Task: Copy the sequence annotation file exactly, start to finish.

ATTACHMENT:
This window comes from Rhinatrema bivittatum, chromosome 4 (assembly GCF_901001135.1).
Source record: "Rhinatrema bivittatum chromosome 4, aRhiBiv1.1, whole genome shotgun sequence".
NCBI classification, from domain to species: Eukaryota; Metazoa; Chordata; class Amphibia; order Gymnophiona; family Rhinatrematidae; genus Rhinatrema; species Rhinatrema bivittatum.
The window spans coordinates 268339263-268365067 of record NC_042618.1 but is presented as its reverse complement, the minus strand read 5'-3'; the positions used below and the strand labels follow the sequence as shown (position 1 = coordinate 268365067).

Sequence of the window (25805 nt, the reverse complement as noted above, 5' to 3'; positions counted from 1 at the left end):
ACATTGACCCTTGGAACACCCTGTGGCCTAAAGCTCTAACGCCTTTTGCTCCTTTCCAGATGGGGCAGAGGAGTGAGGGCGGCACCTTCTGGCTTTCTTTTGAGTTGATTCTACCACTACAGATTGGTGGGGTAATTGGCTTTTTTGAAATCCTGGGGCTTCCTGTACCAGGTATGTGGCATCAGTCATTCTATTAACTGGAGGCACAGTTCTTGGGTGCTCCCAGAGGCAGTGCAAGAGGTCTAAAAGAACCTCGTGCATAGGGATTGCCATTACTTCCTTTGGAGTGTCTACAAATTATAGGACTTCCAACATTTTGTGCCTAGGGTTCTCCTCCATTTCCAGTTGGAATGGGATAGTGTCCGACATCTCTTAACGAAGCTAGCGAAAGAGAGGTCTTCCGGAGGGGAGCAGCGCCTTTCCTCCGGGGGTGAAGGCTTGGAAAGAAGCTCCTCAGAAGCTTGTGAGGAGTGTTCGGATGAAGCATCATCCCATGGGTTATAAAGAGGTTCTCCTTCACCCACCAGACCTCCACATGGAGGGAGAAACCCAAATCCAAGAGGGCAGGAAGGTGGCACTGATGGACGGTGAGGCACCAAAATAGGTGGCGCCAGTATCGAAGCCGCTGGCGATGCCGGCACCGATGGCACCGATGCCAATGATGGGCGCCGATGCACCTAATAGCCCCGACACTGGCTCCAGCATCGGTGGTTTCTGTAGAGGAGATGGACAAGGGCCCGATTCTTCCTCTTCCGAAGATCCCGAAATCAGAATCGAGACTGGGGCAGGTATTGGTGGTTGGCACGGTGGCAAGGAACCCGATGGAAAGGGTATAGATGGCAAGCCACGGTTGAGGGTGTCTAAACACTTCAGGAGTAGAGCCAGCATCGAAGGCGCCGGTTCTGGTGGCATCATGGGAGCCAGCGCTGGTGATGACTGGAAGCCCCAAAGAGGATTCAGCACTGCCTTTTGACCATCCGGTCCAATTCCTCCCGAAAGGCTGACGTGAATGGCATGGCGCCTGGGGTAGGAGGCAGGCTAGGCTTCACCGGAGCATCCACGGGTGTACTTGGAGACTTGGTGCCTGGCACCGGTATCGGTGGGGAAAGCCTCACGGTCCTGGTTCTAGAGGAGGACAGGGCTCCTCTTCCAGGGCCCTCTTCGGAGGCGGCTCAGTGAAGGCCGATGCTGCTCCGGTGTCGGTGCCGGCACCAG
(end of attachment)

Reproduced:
This window comes from Rhinatrema bivittatum, chromosome 4 (assembly GCF_901001135.1).
Source record: "Rhinatrema bivittatum chromosome 4, aRhiBiv1.1, whole genome shotgun sequence".
NCBI classification, from domain to species: Eukaryota; Metazoa; Chordata; class Amphibia; order Gymnophiona; family Rhinatrematidae; genus Rhinatrema; species Rhinatrema bivittatum.
The window spans coordinates 268339263-268365067 of record NC_042618.1 but is presented as its reverse complement, the minus strand read 5'-3'; the positions used below and the strand labels follow the sequence as shown (position 1 = coordinate 268365067).

Sequence of the window (25805 nt, the reverse complement as noted above, 5' to 3'; positions counted from 1 at the left end):
ACATTGACCCTTGGAACACCCTGTGGCCTAAAGCTCTAACGCCTTTTGCTCCTTTCCAGATGGGGCAGAGGAGTGAGGGCGGCACCTTCTGGCTTTCTTTTGAGTTGATTCTACCACTACAGATTGGTGGGGTAATTGGCTTTTTTGAAATCCTGGGGCTTCCTGTACCAGGTATGTGGCATCAGTCATTCTATTAACTGGAGGCACAGTTCTTGGGTGCTCCCAGAGGCAGTGCAAGAGGTCTAAAAGAACCTCGTGCATAGGGATTGCCATTACTTCCTTTGGAGTGTCTACAAATTATAGGACTTCCAACATTTTGTGCCTAGGGTTCTCCTCCATTTCCAGTTGGAATGGGATAGTGTCCGACATCTCTTAACGAAGCTAGCGAAAGAGAGGTCTTCCGGAGGGGAGCAGCGCCTTTCCTCCGGGGGTGAAGGCTTGGAAAGAAGCTCCTCAGAAGCTTGTGAGGAGTGTTCGGATGAAGCATCATCCCATGGGTTATAAAGAGGTTCTCCTTCACCCACCAGACCTCCACATGGAGGGAGAAACCCAAATCCAAGAGGGCAGGAAGGTGGCACTGATGGACGGTGAGGCACCAAAATAGGTGGCGCCAGTATCGAAGCCGCTGGCGATGCCGGCACCGATGGCACCGATGCCAATGATGGGCGCCGATGCACCTAATAGCCCCGACACTGGCTCCAGCATCGGTGGTTTCTGTAGAGGAGATGGACAAGGGCCCGATTCTTCCTCTTCCGAAGATCCCGAAATCAGAATCGAGACTGGGGCAGGTATTGGTGGTTGGCACGGTGGCAAGGAACCCGATGGAAAGGGTATAGATGGCAAGCCACGGTTGAGGGTGTCTAAACACTTCAGGAGTAGAGCCAGCATCGAAGGCGCCGGTTCTGGTGGCATCATGGGAGCCAGCGCTGGTGATGACTGGAAGCCCCAAAGAGGATTCAGCACTGCCTTTTGACCATCCGGTCCAATTCCTCCCGAAAGGCTGACGTGAATGGCATGGCGCCTGGGGTAGGAGGCAGGCTAGGCTTCACCGGAGCATCCACGGGTGTACTTGGAGACTTGGTGCCTGGCACCGGTATCGGTGGGGAAAGCCTCACGGTCCTGGTTCTAGAGGAGGACAGGGCTCCTCTTCCAGGGCCCTCTTCGGAGGCGGCTCAGTGAAGGCCGATGCTGCTCCGGTGTCGGTGCCGGCACCAG